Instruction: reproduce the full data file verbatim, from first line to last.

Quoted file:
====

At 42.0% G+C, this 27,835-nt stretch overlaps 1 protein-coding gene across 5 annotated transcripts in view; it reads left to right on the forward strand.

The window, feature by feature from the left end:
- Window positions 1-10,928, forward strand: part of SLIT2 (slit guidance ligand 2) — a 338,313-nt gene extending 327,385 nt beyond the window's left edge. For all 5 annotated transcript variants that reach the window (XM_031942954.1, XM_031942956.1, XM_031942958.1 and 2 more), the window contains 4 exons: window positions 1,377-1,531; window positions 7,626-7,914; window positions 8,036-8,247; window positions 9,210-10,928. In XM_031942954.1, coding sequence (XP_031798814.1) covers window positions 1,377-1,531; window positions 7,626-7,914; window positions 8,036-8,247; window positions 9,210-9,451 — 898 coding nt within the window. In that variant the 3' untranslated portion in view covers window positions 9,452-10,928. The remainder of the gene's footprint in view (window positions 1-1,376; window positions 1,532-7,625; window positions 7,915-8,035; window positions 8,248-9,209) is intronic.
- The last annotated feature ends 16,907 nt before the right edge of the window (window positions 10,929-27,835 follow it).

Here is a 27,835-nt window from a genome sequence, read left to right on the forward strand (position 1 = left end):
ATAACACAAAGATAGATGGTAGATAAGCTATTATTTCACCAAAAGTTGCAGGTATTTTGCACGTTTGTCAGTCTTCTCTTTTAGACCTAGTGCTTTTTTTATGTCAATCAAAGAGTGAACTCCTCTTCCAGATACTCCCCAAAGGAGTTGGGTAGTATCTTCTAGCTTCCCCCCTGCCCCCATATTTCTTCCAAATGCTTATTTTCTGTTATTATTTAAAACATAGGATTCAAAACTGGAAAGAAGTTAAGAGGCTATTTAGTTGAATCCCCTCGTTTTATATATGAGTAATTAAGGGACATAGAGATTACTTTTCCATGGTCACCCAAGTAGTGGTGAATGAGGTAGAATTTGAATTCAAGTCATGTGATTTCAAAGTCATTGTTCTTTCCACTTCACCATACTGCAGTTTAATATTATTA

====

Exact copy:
At 42.0% G+C, this 27,835-nt stretch overlaps 1 protein-coding gene across 5 annotated transcripts in view; it reads left to right on the forward strand.

The window, feature by feature from the left end:
- Window positions 1-10,928, forward strand: part of SLIT2 (slit guidance ligand 2) — a 338,313-nt gene extending 327,385 nt beyond the window's left edge. For all 5 annotated transcript variants that reach the window (XM_031942954.1, XM_031942956.1, XM_031942958.1 and 2 more), the window contains 4 exons: window positions 1,377-1,531; window positions 7,626-7,914; window positions 8,036-8,247; window positions 9,210-10,928. In XM_031942954.1, coding sequence (XP_031798814.1) covers window positions 1,377-1,531; window positions 7,626-7,914; window positions 8,036-8,247; window positions 9,210-9,451 — 898 coding nt within the window. In that variant the 3' untranslated portion in view covers window positions 9,452-10,928. The remainder of the gene's footprint in view (window positions 1-1,376; window positions 1,532-7,625; window positions 7,915-8,035; window positions 8,248-9,209) is intronic.
- The last annotated feature ends 16,907 nt before the right edge of the window (window positions 10,929-27,835 follow it).

Here is a 27,835-nt window from a genome sequence, read left to right on the forward strand (position 1 = left end):
ATAACACAAAGATAGATGGTAGATAAGCTATTATTTCACCAAAAGTTGCAGGTATTTTGCACGTTTGTCAGTCTTCTCTTTTAGACCTAGTGCTTTTTTTATGTCAATCAAAGAGTGAACTCCTCTTCCAGATACTCCCCAAAGGAGTTGGGTAGTATCTTCTAGCTTCCCCCCTGCCCCCATATTTCTTCCAAATGCTTATTTTCTGTTATTATTTAAAACATAGGATTCAAAACTGGAAAGAAGTTAAGAGGCTATTTAGTTGAATCCCCTCGTTTTATATATGAGTAATTAAGGGACATAGAGATTACTTTTCCATGGTCACCCAAGTAGTGGTGAATGAGGTAGAATTTGAATTCAAGTCATGTGATTTCAAAGTCATTGTTCTTTCCACTTCACCATACTGCAGTTTAATATTATTA